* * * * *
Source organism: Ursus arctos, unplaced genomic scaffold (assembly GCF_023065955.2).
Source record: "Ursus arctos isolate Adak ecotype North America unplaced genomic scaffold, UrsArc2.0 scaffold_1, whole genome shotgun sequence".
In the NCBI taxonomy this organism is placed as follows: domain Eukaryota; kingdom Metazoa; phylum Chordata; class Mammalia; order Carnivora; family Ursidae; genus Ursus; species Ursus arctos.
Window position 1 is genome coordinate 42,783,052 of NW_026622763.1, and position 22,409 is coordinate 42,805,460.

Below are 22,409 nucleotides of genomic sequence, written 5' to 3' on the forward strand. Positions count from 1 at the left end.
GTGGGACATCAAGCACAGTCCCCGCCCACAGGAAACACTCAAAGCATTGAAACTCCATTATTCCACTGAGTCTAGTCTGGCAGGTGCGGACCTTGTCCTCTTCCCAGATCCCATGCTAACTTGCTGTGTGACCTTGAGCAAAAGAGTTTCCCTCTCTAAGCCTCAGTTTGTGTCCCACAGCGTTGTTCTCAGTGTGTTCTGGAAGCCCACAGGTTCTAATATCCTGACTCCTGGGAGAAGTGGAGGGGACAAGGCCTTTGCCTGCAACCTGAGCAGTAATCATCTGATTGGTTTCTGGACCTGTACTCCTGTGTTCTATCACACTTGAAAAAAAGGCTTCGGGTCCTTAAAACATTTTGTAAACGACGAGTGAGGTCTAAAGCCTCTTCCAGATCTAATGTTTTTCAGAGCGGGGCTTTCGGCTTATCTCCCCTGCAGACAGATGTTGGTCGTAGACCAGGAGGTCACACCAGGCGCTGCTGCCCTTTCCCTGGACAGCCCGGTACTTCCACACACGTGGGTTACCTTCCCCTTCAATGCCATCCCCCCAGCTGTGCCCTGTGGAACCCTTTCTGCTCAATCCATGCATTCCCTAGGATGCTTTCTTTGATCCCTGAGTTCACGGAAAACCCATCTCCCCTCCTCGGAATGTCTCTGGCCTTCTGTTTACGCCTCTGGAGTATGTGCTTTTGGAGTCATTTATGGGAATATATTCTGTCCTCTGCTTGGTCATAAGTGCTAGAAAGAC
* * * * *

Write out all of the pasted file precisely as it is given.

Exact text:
Source organism: Ursus arctos, unplaced genomic scaffold (assembly GCF_023065955.2).
Source record: "Ursus arctos isolate Adak ecotype North America unplaced genomic scaffold, UrsArc2.0 scaffold_1, whole genome shotgun sequence".
In the NCBI taxonomy this organism is placed as follows: domain Eukaryota; kingdom Metazoa; phylum Chordata; class Mammalia; order Carnivora; family Ursidae; genus Ursus; species Ursus arctos.
Window position 1 is genome coordinate 42,783,052 of NW_026622763.1, and position 22,409 is coordinate 42,805,460.

Below are 22,409 nucleotides of genomic sequence, written 5' to 3' on the forward strand. Positions count from 1 at the left end.
GTGGGACATCAAGCACAGTCCCCGCCCACAGGAAACACTCAAAGCATTGAAACTCCATTATTCCACTGAGTCTAGTCTGGCAGGTGCGGACCTTGTCCTCTTCCCAGATCCCATGCTAACTTGCTGTGTGACCTTGAGCAAAAGAGTTTCCCTCTCTAAGCCTCAGTTTGTGTCCCACAGCGTTGTTCTCAGTGTGTTCTGGAAGCCCACAGGTTCTAATATCCTGACTCCTGGGAGAAGTGGAGGGGACAAGGCCTTTGCCTGCAACCTGAGCAGTAATCATCTGATTGGTTTCTGGACCTGTACTCCTGTGTTCTATCACACTTGAAAAAAAGGCTTCGGGTCCTTAAAACATTTTGTAAACGACGAGTGAGGTCTAAAGCCTCTTCCAGATCTAATGTTTTTCAGAGCGGGGCTTTCGGCTTATCTCCCCTGCAGACAGATGTTGGTCGTAGACCAGGAGGTCACACCAGGCGCTGCTGCCCTTTCCCTGGACAGCCCGGTACTTCCACACACGTGGGTTACCTTCCCCTTCAATGCCATCCCCCCAGCTGTGCCCTGTGGAACCCTTTCTGCTCAATCCATGCATTCCCTAGGATGCTTTCTTTGATCCCTGAGTTCACGGAAAACCCATCTCCCCTCCTCGGAATGTCTCTGGCCTTCTGTTTACGCCTCTGGAGTATGTGCTTTTGGAGTCATTTATGGGAATATATTCTGTCCTCTGCTTGGTCATAAGTGCTAGAAAGAC